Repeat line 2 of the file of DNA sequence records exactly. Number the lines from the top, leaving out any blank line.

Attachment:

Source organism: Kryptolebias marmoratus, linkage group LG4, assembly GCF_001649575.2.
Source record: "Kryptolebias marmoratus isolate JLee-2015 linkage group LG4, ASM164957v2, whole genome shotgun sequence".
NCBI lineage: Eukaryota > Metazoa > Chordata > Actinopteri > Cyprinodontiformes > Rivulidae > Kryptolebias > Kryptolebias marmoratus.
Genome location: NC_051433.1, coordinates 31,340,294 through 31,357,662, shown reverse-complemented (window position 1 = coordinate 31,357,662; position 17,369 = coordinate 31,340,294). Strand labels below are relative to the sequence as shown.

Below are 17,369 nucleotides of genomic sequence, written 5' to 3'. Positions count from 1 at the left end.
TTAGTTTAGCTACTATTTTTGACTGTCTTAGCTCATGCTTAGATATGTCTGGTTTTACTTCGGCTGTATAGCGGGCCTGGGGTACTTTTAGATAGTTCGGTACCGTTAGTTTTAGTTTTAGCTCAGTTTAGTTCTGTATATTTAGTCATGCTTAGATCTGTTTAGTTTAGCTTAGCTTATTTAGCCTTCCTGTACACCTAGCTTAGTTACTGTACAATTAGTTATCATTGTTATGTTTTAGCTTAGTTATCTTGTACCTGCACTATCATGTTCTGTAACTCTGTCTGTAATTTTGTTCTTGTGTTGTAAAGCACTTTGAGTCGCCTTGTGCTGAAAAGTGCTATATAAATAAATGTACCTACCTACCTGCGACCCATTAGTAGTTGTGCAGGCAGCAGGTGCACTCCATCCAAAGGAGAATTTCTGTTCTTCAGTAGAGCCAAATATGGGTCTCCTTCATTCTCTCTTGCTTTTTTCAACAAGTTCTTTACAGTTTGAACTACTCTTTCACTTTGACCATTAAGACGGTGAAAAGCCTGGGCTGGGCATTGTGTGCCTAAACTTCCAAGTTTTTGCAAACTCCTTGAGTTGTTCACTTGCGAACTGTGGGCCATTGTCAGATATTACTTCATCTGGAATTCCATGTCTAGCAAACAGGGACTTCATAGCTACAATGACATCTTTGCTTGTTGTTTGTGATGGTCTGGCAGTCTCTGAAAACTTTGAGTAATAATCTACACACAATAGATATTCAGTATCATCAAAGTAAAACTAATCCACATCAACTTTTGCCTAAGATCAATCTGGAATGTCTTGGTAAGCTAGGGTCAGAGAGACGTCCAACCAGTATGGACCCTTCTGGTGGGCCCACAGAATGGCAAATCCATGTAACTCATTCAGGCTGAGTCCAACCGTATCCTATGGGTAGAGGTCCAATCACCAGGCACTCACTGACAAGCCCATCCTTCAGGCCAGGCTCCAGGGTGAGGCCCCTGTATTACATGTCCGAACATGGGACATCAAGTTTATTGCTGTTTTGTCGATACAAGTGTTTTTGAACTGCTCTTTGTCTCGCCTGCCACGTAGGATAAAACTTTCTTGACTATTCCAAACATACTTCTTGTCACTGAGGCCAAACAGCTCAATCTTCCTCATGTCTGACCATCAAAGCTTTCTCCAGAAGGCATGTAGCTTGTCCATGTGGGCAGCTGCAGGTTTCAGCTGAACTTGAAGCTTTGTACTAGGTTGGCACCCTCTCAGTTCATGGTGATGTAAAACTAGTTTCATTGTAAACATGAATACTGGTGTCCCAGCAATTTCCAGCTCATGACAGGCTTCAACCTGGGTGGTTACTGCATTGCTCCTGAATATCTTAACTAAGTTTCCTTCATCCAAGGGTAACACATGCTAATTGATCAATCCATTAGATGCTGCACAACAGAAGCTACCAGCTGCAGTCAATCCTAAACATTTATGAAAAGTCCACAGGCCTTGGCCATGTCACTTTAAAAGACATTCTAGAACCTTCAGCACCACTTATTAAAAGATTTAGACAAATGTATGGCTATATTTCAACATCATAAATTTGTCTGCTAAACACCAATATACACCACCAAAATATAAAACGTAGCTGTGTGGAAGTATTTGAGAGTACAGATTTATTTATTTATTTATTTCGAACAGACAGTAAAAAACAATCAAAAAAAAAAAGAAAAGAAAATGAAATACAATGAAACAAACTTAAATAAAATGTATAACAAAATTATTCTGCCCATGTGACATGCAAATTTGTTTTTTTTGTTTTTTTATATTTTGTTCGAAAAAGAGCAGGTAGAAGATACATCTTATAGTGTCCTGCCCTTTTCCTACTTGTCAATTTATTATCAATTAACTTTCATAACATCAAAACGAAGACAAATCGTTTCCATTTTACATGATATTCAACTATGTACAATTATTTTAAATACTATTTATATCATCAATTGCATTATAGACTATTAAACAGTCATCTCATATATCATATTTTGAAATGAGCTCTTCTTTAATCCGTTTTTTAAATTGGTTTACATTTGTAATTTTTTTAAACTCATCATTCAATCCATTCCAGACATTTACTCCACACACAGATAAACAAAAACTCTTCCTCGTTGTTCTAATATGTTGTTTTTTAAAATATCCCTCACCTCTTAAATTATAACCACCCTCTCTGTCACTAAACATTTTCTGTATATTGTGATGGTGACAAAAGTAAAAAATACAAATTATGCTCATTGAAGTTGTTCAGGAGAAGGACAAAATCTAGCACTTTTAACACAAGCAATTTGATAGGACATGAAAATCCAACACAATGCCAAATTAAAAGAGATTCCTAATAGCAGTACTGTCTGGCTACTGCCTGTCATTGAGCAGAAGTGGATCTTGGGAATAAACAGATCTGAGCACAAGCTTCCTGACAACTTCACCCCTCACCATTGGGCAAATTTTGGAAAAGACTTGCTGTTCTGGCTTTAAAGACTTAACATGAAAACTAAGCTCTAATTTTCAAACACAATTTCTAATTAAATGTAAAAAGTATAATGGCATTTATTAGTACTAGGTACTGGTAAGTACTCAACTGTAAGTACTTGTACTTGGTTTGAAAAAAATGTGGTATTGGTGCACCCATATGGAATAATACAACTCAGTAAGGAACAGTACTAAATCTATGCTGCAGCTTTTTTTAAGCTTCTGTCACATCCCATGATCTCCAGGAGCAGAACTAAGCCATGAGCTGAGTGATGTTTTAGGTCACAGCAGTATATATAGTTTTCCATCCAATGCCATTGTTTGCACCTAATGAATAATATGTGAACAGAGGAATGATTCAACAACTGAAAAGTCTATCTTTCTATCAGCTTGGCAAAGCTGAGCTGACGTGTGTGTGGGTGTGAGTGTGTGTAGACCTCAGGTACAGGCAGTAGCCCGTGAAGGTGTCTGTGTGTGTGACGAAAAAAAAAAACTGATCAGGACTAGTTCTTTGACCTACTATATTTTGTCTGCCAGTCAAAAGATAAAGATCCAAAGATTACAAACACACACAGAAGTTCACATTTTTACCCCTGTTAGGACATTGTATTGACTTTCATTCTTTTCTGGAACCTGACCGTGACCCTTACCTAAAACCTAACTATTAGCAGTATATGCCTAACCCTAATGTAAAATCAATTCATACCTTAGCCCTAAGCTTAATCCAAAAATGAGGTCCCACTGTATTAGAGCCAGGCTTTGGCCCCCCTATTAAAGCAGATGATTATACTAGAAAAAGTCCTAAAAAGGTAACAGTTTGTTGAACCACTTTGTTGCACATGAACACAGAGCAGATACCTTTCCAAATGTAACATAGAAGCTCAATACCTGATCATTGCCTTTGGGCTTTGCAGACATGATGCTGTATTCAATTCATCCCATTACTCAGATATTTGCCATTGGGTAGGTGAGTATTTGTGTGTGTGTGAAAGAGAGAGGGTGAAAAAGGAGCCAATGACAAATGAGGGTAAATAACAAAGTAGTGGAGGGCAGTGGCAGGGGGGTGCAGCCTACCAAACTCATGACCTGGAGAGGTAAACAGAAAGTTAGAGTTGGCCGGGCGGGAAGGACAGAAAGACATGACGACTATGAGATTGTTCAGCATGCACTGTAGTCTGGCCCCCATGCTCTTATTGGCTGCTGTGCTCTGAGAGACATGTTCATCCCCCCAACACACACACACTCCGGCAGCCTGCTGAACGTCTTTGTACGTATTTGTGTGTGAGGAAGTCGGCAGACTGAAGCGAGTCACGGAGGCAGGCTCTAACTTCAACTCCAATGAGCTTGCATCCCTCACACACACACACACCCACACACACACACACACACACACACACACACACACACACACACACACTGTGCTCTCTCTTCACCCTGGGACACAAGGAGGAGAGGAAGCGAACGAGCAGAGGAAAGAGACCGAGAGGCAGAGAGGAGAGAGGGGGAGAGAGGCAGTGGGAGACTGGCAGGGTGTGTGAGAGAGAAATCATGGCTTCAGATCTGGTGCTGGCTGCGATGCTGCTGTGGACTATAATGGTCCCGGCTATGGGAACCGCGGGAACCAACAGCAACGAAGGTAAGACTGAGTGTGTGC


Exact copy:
Source record: "Kryptolebias marmoratus isolate JLee-2015 linkage group LG4, ASM164957v2, whole genome shotgun sequence".